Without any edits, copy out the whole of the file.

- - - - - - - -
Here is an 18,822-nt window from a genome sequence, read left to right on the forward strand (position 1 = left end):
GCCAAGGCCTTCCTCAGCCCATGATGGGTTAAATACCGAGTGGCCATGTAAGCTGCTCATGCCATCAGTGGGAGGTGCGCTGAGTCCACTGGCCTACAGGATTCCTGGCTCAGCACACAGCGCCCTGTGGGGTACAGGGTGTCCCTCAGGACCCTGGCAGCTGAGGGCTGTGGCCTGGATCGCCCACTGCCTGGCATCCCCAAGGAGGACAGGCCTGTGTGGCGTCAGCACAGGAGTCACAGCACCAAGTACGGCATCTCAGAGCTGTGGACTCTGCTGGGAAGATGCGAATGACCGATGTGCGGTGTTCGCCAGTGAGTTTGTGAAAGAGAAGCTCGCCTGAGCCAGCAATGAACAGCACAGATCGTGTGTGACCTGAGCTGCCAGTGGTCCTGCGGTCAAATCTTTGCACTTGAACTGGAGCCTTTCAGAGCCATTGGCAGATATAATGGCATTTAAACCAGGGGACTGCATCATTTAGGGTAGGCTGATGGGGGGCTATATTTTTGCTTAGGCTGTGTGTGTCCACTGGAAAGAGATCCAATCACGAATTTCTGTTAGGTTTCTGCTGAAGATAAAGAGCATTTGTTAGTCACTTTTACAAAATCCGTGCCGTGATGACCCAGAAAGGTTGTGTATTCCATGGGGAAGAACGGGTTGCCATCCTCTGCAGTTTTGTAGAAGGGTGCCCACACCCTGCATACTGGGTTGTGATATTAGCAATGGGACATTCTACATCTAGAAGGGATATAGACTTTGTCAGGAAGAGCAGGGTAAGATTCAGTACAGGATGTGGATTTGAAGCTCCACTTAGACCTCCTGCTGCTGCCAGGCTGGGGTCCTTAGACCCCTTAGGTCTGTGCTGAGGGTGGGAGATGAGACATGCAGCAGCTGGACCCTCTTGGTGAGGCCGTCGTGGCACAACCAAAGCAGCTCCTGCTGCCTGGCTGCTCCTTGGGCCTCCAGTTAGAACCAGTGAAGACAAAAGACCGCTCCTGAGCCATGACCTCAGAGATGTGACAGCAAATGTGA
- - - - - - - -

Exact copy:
Here is an 18,822-nt window from a genome sequence, read left to right on the forward strand (position 1 = left end):
GCCAAGGCCTTCCTCAGCCCATGATGGGTTAAATACCGAGTGGCCATGTAAGCTGCTCATGCCATCAGTGGGAGGTGCGCTGAGTCCACTGGCCTACAGGATTCCTGGCTCAGCACACAGCGCCCTGTGGGGTACAGGGTGTCCCTCAGGACCCTGGCAGCTGAGGGCTGTGGCCTGGATCGCCCACTGCCTGGCATCCCCAAGGAGGACAGGCCTGTGTGGCGTCAGCACAGGAGTCACAGCACCAAGTACGGCATCTCAGAGCTGTGGACTCTGCTGGGAAGATGCGAATGACCGATGTGCGGTGTTCGCCAGTGAGTTTGTGAAAGAGAAGCTCGCCTGAGCCAGCAATGAACAGCACAGATCGTGTGTGACCTGAGCTGCCAGTGGTCCTGCGGTCAAATCTTTGCACTTGAACTGGAGCCTTTCAGAGCCATTGGCAGATATAATGGCATTTAAACCAGGGGACTGCATCATTTAGGGTAGGCTGATGGGGGGCTATATTTTTGCTTAGGCTGTGTGTGTCCACTGGAAAGAGATCCAATCACGAATTTCTGTTAGGTTTCTGCTGAAGATAAAGAGCATTTGTTAGTCACTTTTACAAAATCCGTGCCGTGATGACCCAGAAAGGTTGTGTATTCCATGGGGAAGAACGGGTTGCCATCCTCTGCAGTTTTGTAGAAGGGTGCCCACACCCTGCATACTGGGTTGTGATATTAGCAATGGGACATTCTACATCTAGAAGGGATATAGACTTTGTCAGGAAGAGCAGGGTAAGATTCAGTACAGGATGTGGATTTGAAGCTCCACTTAGACCTCCTGCTGCTGCCAGGCTGGGGTCCTTAGACCCCTTAGGTCTGTGCTGAGGGTGGGAGATGAGACATGCAGCAGCTGGACCCTCTTGGTGAGGCCGTCGTGGCACAACCAAAGCAGCTCCTGCTGCCTGGCTGCTCCTTGGGCCTCCAGTTAGAACCAGTGAAGACAAAAGACCGCTCCTGAGCCATGACCTCAGAGATGTGACAGCAAATGTGA